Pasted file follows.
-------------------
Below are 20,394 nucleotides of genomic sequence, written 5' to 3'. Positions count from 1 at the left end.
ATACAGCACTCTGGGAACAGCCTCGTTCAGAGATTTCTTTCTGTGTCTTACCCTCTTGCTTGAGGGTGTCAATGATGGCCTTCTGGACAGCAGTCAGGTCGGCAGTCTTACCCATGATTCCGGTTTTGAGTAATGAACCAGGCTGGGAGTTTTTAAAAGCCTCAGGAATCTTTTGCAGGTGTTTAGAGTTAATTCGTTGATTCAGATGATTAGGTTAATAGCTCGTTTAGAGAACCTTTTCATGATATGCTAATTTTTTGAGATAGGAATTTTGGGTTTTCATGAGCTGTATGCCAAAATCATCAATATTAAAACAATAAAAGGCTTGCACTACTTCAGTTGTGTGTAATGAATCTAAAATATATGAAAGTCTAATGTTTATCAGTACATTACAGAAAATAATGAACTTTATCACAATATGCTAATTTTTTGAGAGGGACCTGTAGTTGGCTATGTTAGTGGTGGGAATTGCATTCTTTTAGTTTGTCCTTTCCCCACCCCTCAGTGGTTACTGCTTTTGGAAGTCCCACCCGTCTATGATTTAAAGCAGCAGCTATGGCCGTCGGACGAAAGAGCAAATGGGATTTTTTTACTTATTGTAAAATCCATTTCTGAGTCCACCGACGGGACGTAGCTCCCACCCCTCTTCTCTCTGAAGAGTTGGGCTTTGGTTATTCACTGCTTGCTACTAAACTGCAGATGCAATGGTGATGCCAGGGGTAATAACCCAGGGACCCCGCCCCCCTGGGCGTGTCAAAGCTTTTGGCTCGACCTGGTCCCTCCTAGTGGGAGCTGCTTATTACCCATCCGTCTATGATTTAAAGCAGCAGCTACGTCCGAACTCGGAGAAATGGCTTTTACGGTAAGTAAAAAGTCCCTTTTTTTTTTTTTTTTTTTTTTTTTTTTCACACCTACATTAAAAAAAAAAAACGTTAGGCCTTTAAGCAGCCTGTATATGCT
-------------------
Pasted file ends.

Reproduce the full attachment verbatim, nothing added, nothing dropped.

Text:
Below are 20,394 nucleotides of genomic sequence, written 5' to 3'. Positions count from 1 at the left end.
ATACAGCACTCTGGGAACAGCCTCGTTCAGAGATTTCTTTCTGTGTCTTACCCTCTTGCTTGAGGGTGTCAATGATGGCCTTCTGGACAGCAGTCAGGTCGGCAGTCTTACCCATGATTCCGGTTTTGAGTAATGAACCAGGCTGGGAGTTTTTAAAAGCCTCAGGAATCTTTTGCAGGTGTTTAGAGTTAATTCGTTGATTCAGATGATTAGGTTAATAGCTCGTTTAGAGAACCTTTTCATGATATGCTAATTTTTTGAGATAGGAATTTTGGGTTTTCATGAGCTGTATGCCAAAATCATCAATATTAAAACAATAAAAGGCTTGCACTACTTCAGTTGTGTGTAATGAATCTAAAATATATGAAAGTCTAATGTTTATCAGTACATTACAGAAAATAATGAACTTTATCACAATATGCTAATTTTTTGAGAGGGACCTGTAGTTGGCTATGTTAGTGGTGGGAATTGCATTCTTTTAGTTTGTCCTTTCCCCACCCCTCAGTGGTTACTGCTTTTGGAAGTCCCACCCGTCTATGATTTAAAGCAGCAGCTATGGCCGTCGGACGAAAGAGCAAATGGGATTTTTTTACTTATTGTAAAATCCATTTCTGAGTCCACCGACGGGACGTAGCTCCCACCCCTCTTCTCTCTGAAGAGTTGGGCTTTGGTTATTCACTGCTTGCTACTAAACTGCAGATGCAATGGTGATGCCAGGGGTAATAACCCAGGGACCCCGCCCCCCTGGGCGTGTCAAAGCTTTTGGCTCGACCTGGTCCCTCCTAGTGGGAGCTGCTTATTACCCATCCGTCTATGATTTAAAGCAGCAGCTACGTCCGAACTCGGAGAAATGGCTTTTACGGTAAGTAAAAAGTCCCTTTTTTTTTTTTTTTTTTTTTTTTTTTTCACACCTACATTAAAAAAAAAAAACGTTAGGCCTTTAAGCAGCCTGTATATGCT